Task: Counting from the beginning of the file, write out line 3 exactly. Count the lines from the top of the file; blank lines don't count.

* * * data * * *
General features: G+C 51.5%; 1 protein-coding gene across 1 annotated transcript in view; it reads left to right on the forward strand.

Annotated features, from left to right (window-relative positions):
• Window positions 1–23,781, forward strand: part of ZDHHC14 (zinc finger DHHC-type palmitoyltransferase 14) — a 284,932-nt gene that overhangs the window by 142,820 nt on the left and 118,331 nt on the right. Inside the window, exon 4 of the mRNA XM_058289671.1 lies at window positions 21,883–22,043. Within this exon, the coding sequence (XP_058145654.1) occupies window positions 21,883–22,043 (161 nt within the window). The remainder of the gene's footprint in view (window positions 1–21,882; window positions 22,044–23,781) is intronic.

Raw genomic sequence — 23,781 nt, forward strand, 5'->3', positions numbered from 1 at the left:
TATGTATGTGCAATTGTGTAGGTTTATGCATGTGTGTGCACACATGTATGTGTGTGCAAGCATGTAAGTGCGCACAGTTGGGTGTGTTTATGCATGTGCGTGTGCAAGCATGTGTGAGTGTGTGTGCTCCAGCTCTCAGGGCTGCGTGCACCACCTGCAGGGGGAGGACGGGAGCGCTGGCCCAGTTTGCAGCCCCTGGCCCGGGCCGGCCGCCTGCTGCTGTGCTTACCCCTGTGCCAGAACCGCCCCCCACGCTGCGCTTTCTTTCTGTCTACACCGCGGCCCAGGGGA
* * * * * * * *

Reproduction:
• Window positions 1–23,781, forward strand: part of ZDHHC14 (zinc finger DHHC-type palmitoyltransferase 14) — a 284,932-nt gene that overhangs the window by 142,820 nt on the left and 118,331 nt on the right. Inside the window, exon 4 of the mRNA XM_058289671.1 lies at window positions 21,883–22,043. Within this exon, the coding sequence (XP_058145654.1) occupies window positions 21,883–22,043 (161 nt within the window). The remainder of the gene's footprint in view (window positions 1–21,882; window positions 22,044–23,781) is intronic.